What is the mean and the standard deviation
Definition of standard deviation
The standard deviation is a measure of the spread of the values of a characteristic around its mean value (arithmetic mean). Put simply, the standard deviation is the average distance of all measured values of a characteristic from the average.
Example: 1,000 people were asked what their monthly mobile phone bill was. The mean value is 40 euros and the standard deviation is 27. This means that the average distance of all answers to the mean value is 27 euros.
The standard deviation is calculated using the square root of the variance. The symbol of the standard deviation for a random variable is indicated with “σ”, that for a sample with “s”. The standard deviation always has the same unit of measurement as the characteristic to be examined. This makes it easier to interpret compared to the variance. A smaller standard deviation usually indicates that the measured values of a characteristic are closer to the mean value, a larger standard deviation indicates a greater scatter. For normally distributed characteristics, the rule of thumb applies that around 68 percent of all response values lie within the distance of one standard deviation up and down from the mean. Around 95 percent of all values are within two standard deviations. Larger deviations are referred to as outliers.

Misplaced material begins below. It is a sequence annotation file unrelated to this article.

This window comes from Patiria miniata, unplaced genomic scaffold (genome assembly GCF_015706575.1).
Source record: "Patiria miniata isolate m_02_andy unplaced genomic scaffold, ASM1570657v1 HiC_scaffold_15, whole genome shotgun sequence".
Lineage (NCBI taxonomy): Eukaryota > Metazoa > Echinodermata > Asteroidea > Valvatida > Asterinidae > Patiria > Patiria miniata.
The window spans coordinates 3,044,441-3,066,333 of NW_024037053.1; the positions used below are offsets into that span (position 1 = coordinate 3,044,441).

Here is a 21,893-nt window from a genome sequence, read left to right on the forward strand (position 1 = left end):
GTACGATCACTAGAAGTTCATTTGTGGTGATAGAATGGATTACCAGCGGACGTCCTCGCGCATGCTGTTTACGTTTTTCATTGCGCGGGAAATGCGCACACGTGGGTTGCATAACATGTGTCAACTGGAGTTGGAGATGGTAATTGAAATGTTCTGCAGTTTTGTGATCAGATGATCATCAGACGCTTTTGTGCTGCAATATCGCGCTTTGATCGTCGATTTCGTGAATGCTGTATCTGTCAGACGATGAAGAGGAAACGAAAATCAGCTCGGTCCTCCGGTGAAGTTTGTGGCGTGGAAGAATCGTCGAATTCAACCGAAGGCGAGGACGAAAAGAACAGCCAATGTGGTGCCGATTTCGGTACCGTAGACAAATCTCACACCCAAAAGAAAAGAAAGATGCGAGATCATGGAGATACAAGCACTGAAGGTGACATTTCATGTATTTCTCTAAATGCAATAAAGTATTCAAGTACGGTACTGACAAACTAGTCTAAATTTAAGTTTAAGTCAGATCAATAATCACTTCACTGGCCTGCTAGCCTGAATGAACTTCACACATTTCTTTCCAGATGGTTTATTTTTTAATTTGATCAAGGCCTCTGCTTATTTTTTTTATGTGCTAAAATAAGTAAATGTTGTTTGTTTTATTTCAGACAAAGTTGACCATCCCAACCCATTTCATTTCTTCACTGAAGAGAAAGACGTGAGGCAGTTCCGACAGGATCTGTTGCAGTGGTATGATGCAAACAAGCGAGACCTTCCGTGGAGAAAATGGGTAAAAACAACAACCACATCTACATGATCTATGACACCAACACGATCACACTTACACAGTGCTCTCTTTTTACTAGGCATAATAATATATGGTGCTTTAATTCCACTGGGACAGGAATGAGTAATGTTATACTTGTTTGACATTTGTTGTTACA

Example: 1,000 people were asked how much money they spend on average when they have lunch. The mean value is 4.50 euros, the standard deviation is s = 0.60. This means that the average distance of all answers to the mean is 0.60 euros. The characteristic has a bell-like distribution - it is normally distributed. Based on the rule of thumb described, it can be deduced that around 68 percent of all respondents in the sample spend between 3.90 euros and 5.10 euros at lunchtime (4.50 +/- 0.60 euros). Around 95 percent spend between 3.30 euros and 5.70 euros (4.50 +/- 2 times 0.60 euros).
Please note that the individual definitions in our statistics lexicon are simplified explanations. The aim here is to bring the individual terms closer to the broadest possible user group. In this respect, it is possible that individual definitions do not fully correspond to scientific standards.
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